So many places!

The more I hear, the worse it gets…

We sent supplies with Denise and now we are going to send money so she can buy what she sees is needed.

You can tell your people to have full confidence in Denise..I certainly do.

Hijole…

It was a huge long quake, and there have been so many aftershocks, off Chiapas and off Salina Cruz.

Thank you for putting the information out there, Norma!

Bowers Museum of Art Invites Norma Schafer to Speak About Oaxaca, Mexico

Today, I arrive in Southern California to give a talk about Oaxaca, Mexico, art and culture at the Bowers Museum of Art in Santa Ana. The Collectors’ Club invited me about six months ago to make a presentation on Saturday afternoon, September 16, 2017.

There is so much about Oaxaca to cover.  I thought I would share my narrative outline with you:

Interior gold leaf, Templo Santo Domingo, Oaxaca

Oaxaca is one of those rare places in the world that inspires creativity and artistic expression. A UNESCO World Heritage site colonized by the Spanish in 1521, its indigenous roots go back 8,000 years ago.

It is mestizo, mixed, a blend of ancient and contemporary, reflecting generations of invasion, migration and cultural identity. Walk her cobbled streets and feel Colonial history. Explore her villages and know the first peoples who lived here before – and now.

White corn tlayuda, indigenous, organic, non-GMO

Corn (maize) was first hybridized in nearby Yagul, Oaxaca, caves by Zapotec farmers. Carbon dating has pinpointed this at 6,000-8,000 years ago. The plant traveled worldwide to become an essential food source on every continent.

Barbecue served for local fiestas

Oaxaca’s culinary prowess is second to none. Her finest restaurants and humble comedors give way to innovative recipes rooted in native history, married with European influences. We know mole negro. There are six others.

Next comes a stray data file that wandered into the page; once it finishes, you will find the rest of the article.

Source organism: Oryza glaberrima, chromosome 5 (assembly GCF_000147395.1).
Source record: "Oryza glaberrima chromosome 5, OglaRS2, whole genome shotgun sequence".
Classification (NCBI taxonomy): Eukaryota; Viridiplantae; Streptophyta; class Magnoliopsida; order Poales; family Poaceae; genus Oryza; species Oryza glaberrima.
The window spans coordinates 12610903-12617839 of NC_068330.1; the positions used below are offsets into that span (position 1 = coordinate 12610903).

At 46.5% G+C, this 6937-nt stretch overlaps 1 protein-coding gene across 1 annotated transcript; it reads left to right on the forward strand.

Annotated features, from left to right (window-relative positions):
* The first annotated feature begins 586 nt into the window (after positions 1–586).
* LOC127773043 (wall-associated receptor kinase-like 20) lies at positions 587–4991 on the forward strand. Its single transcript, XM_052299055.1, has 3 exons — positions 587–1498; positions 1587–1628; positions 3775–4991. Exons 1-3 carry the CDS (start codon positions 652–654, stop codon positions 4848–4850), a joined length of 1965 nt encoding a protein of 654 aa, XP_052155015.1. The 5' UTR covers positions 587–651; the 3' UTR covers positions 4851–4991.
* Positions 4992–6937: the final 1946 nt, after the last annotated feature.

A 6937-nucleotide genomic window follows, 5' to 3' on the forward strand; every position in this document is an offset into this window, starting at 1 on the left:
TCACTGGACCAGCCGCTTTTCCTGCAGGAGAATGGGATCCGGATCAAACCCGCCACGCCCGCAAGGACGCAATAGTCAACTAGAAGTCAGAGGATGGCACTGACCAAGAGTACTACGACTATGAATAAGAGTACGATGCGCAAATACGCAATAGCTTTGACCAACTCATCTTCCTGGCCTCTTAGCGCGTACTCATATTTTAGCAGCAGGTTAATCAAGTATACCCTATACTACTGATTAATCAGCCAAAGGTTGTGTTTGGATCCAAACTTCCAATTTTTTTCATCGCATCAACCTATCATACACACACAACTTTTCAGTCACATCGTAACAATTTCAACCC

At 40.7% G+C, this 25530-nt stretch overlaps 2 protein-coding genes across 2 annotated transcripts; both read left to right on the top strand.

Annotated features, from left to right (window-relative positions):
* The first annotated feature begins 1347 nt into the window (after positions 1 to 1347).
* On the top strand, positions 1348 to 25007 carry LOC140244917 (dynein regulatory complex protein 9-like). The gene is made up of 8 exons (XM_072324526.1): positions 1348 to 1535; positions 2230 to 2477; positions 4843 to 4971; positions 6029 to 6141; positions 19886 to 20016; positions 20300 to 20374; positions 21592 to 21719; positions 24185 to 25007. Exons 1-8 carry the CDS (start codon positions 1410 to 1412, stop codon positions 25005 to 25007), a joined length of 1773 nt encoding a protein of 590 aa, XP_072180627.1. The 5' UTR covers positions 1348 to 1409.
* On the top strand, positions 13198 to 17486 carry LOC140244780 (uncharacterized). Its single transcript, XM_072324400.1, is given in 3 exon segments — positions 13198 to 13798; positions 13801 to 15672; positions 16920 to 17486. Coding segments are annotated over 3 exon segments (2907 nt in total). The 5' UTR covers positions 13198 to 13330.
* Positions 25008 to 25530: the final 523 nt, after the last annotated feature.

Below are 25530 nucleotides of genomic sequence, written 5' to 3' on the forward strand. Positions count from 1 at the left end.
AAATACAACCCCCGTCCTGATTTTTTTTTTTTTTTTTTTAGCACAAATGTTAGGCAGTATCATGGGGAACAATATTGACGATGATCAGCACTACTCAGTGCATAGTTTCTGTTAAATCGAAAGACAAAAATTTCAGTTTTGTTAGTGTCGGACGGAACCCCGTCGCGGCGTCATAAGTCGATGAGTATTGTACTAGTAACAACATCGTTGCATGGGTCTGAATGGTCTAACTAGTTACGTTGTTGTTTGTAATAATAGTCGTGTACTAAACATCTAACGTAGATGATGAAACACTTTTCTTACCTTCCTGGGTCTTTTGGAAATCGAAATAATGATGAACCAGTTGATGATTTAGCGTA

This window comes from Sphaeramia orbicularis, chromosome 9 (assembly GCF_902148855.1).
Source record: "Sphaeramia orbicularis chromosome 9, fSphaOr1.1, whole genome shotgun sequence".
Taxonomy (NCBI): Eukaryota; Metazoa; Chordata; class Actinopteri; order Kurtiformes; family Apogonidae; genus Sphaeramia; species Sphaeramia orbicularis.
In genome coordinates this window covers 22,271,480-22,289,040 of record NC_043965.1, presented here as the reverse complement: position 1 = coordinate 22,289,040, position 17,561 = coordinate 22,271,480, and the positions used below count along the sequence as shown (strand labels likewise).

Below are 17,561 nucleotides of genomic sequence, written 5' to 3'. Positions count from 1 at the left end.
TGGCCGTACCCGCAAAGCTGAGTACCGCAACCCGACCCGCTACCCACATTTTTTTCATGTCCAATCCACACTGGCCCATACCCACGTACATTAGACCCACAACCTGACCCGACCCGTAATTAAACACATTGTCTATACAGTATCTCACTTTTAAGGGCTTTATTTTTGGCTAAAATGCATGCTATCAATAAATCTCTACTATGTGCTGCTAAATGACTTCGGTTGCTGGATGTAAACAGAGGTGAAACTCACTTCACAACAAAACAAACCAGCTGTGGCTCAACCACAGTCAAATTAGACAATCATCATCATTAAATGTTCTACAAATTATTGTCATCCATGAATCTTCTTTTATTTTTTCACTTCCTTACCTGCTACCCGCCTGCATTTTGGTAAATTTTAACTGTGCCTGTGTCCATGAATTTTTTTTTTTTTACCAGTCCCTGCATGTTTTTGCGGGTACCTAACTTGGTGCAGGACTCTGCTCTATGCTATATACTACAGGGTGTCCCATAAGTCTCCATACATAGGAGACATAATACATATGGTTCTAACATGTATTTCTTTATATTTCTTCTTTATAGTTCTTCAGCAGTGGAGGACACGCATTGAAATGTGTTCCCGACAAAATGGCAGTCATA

Intricately embroidered blouse, San Bartolome Ayautla

Women sit at back strap looms, nested on packed earth floors in remote villages weaving beautiful garments with supplemental wefts embellished with figures from nature and the constellations, just as they did thousands of years ago. There is a revival of native natural dyes, including cochineal and indigo, as well as the use of native silk and wild cotton.

Indigo dye bath turns wild marigold colored wool to green

Pulque, the fermented juice of the agave plant evolved into mezcal, a leading artisanal beverage distilled from the roasted core of wild and cultivated cactus plants. Have you tried Gracias a Dios Gin Mezcal?

Health benefits of agua miel before it becomes pulque

Ceramic figures and cooking vessels are made today much like they were in 900 A.D. when Zapotecs artisans supplied the mountain-top kingdom of Monte Alban. Mixtec gold filigree jewelry unearthed at this archeological site is reproduced and offered for sale, made even more desirable by popular Frida Kahlo style. Contemporary silversmiths adapt traditional designs for practical daily wear.

Ancient traditions, making a clay comal for tortilla making

And, the contemporary art scene is unparalleled. Printmakers, graphic artists, painters and muralists actively produce extraordinary works that capture the essence of Mexican history, culture and politics. Their work is rooted in the pre-Revolutionary iconic work of Jose Guadalupe Posada and post-Revolutionary murals of Rivera, Orozco and Siquieros.

Painter Gabo Mendoza talks about the subject of his works

Experimentation, innovation and design permeate a vibrant arts scene that encompasses all the senses.

Market scene, Teotitlan del Valle

Yet, Oaxaca is the second poorest state in Mexico. It has pockets of poverty, social unrest and a widening economic gap. Rural, indigenous people have limited access to education, health care and public services. They demonstrate peacefully now to express their discontent.

Day of the Dead Altar

Despite this, Oaxaca is safe and welcoming.

During this presentation, Norma Schafer will lead a visual tour of Oaxaca city and villages, discuss artisanal crafts and contemporary art in the context of social history, bring examples for you to see and touch, and answer questions you may have.

At the confite, the church parade